Mustard
03-06-2012, 07:07 PM
Then saying "it has far more to do with modern tennis technology than the surfaces" is moot because it's a well known fact that the slams have been slowed down which have aided Nadal's topspin. Unless you're saying slams haven't been slowed down which would lead to a whole new debate.

The strings have aided Nadal's topspin and depth of shot. The surface differences are exaggerated in most circumstances.

Paul Murphy
03-06-2012, 07:09 PM
He is the definition of pure talent tennis machine. He is right handed but plays with his left for gods sake! His spirit, agility and effort are unsurpassable! It is no surprise federer is his wipping boy. Djokovic must be a cheater.

Yep, he's got it all - pity about his serve and his backhand though.
The forehand is landing a bit short these days too.

Sentinel
03-06-2012, 07:10 PM
Which explains why he's so poor indoors and on a fast court like Cincinatti. Sorry,not buying.
Why can't both co-exist.

Technology aids his topspin, which gives him an advantage on slower courts. But fast or low bouncing courts nullify or reduce that advantage. (Sorry, i haven't gone through ur discussion, just the last 2 posts).

monfed
03-06-2012, 07:26 PM
Why can't both co-exist.

Technology aids his topspin, which gives him an advantage on slower courts. But fast or low bouncing courts nullify or reduce that advantage. (Sorry, i haven't gone through ur discussion, just the last 2 posts).

They do, point being majority of the surfaces(including slams) have been slowed down which aid his topspin thus making him successful outside of clay. Players say it, tournament officials have said it,commentators keep going on about it.
I'd take their view over a biased internet poster anyday.

Evan77
03-06-2012, 07:40 PM
oh boy, this thread is just so wrong, lol. trolling at it's best. just hilarious. I don't even know why I'm bothering typing this stuff. simply stupid.

decades
03-06-2012, 08:16 PM
wipping boy?

roysid
03-07-2012, 01:42 AM
Nadal is always suspect is non-clay tournaments. He has won 11 harcourt compared to 32 clay court titles and only 3 on grass. Not only that, his hard court final record is 11-15 (clay is 32-4). So it is not only djokovic who beats nadal.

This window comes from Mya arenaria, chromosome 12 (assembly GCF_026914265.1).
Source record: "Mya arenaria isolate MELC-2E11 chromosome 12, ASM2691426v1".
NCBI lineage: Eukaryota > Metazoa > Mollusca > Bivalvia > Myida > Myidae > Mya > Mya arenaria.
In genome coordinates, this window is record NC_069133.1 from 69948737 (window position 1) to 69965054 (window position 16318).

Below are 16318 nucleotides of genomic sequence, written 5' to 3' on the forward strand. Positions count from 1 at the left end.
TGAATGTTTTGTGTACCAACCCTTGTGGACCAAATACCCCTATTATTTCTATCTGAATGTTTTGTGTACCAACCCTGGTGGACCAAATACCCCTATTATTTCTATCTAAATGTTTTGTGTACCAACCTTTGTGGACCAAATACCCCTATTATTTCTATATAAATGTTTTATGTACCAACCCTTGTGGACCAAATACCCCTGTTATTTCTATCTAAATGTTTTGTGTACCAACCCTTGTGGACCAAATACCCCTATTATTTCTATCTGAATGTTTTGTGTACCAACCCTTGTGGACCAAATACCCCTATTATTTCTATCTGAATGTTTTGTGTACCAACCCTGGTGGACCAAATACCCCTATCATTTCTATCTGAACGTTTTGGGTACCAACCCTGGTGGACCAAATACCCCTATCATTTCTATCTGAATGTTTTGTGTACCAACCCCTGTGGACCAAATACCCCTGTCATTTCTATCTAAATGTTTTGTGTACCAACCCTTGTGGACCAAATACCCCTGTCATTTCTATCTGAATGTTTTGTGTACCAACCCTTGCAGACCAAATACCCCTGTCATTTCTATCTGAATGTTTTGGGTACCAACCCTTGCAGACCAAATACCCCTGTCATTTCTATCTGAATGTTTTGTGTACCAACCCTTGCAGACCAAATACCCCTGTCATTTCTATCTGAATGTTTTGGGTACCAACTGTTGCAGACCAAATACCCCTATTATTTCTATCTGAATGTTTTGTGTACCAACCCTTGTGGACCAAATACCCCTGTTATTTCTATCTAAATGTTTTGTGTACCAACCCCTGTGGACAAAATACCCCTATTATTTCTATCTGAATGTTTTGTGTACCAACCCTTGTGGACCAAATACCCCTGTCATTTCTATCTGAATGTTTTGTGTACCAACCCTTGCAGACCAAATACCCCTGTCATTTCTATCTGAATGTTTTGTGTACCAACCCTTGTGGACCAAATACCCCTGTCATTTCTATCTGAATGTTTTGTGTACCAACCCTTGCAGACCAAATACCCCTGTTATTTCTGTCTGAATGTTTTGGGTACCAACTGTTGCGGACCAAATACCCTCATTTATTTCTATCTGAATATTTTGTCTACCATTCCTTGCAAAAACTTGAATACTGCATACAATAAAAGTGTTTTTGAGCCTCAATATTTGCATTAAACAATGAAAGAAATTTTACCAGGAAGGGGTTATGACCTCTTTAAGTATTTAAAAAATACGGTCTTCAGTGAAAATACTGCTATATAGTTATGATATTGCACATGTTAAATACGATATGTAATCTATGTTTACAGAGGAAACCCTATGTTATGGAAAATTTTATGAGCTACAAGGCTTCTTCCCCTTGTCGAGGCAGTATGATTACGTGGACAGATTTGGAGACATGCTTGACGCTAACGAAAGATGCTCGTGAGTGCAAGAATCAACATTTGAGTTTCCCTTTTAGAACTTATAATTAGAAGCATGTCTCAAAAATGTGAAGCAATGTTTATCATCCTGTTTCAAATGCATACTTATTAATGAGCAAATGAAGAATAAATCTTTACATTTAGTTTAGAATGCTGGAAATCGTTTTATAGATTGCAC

vive le beau jeu !
03-07-2012, 02:51 AM
Why can't both co-exist.

Technology aids his topspin, which gives him an advantage on slower courts. But fast or low bouncing courts nullify or reduce that advantage. (Sorry, i haven't gone through ur discussion, just the last 2 posts).

They do, point being majority of the surfaces(including slams) have been slowed down which aid his topspin thus making him successful outside of clay. Players say it, tournament officials have said it,commentators keep going on about it.
I'd take their view over a biased internet poster anyday.
so in other words, both have evolved in favour of the nadal's ugly game.

but i still think the most penalizing thing for him is to negate his topspin (it's a bit like a legless bull or a slimeless slug).

axel89
03-07-2012, 03:14 AM
follow these videos
http://www.youtube.com/watch?v=ZLBY788OKeA
http://www.youtube.com/watch?v=ZLBY788OKeA
from the lines of robbie koening '' you have to keep the rallies short you have to come in the net.''

Andres
03-07-2012, 03:40 AM
Believe me when I say that it has far more to do with modern tennis technology than the surfaces, apart from the lack of old grass Wimbledon and carpet courts on the tour. Nadal hits crazy topspin because of the new technology. He wouldn't have hit that much topspin, or have gotten that much depth, had he been playing in the 1990s.
If Bruguera and Berasategui (or Muster, why not?) could, why not Nadal?

I don't think Bruguera's FH was significantly less spinny than Nadal's. If anything, it was comparable.

phnx90
03-07-2012, 04:42 AM